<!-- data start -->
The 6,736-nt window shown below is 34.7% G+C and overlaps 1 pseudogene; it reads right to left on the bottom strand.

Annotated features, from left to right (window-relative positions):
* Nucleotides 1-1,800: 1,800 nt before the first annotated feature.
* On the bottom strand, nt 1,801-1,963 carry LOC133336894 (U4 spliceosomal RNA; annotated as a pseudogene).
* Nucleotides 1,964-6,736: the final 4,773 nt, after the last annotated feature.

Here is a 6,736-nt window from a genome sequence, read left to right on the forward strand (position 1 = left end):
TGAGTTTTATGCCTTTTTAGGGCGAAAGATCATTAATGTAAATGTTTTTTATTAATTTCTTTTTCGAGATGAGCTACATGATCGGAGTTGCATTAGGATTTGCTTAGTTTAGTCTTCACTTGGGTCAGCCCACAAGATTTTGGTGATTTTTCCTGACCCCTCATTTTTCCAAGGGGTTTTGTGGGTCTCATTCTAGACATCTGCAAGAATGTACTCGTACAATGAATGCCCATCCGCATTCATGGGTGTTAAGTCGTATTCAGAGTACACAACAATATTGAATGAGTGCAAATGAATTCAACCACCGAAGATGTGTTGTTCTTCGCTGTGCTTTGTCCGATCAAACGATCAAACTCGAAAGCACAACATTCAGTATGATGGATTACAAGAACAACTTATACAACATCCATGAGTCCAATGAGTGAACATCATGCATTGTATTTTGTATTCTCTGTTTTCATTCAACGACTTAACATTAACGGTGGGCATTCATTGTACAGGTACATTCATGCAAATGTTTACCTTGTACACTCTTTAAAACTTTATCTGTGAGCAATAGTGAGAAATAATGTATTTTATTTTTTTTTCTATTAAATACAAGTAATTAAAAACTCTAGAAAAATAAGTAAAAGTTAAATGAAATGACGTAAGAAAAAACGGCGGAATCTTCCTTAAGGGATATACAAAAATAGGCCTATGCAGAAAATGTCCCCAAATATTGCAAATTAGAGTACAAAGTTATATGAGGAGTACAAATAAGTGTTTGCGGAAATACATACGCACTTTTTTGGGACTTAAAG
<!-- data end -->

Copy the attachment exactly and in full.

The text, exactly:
The 6,736-nt window shown below is 34.7% G+C and overlaps 1 pseudogene; it reads right to left on the bottom strand.

Annotated features, from left to right (window-relative positions):
* Nucleotides 1-1,800: 1,800 nt before the first annotated feature.
* On the bottom strand, nt 1,801-1,963 carry LOC133336894 (U4 spliceosomal RNA; annotated as a pseudogene).
* Nucleotides 1,964-6,736: the final 4,773 nt, after the last annotated feature.

Here is a 6,736-nt window from a genome sequence, read left to right on the forward strand (position 1 = left end):
TGAGTTTTATGCCTTTTTAGGGCGAAAGATCATTAATGTAAATGTTTTTTATTAATTTCTTTTTCGAGATGAGCTACATGATCGGAGTTGCATTAGGATTTGCTTAGTTTAGTCTTCACTTGGGTCAGCCCACAAGATTTTGGTGATTTTTCCTGACCCCTCATTTTTCCAAGGGGTTTTGTGGGTCTCATTCTAGACATCTGCAAGAATGTACTCGTACAATGAATGCCCATCCGCATTCATGGGTGTTAAGTCGTATTCAGAGTACACAACAATATTGAATGAGTGCAAATGAATTCAACCACCGAAGATGTGTTGTTCTTCGCTGTGCTTTGTCCGATCAAACGATCAAACTCGAAAGCACAACATTCAGTATGATGGATTACAAGAACAACTTATACAACATCCATGAGTCCAATGAGTGAACATCATGCATTGTATTTTGTATTCTCTGTTTTCATTCAACGACTTAACATTAACGGTGGGCATTCATTGTACAGGTACATTCATGCAAATGTTTACCTTGTACACTCTTTAAAACTTTATCTGTGAGCAATAGTGAGAAATAATGTATTTTATTTTTTTTTCTATTAAATACAAGTAATTAAAAACTCTAGAAAAATAAGTAAAAGTTAAATGAAATGACGTAAGAAAAAACGGCGGAATCTTCCTTAAGGGATATACAAAAATAGGCCTATGCAGAAAATGTCCCCAAATATTGCAAATTAGAGTACAAAGTTATATGAGGAGTACAAATAAGTGTTTGCGGAAATACATACGCACTTTTTTGGGACTTAAAG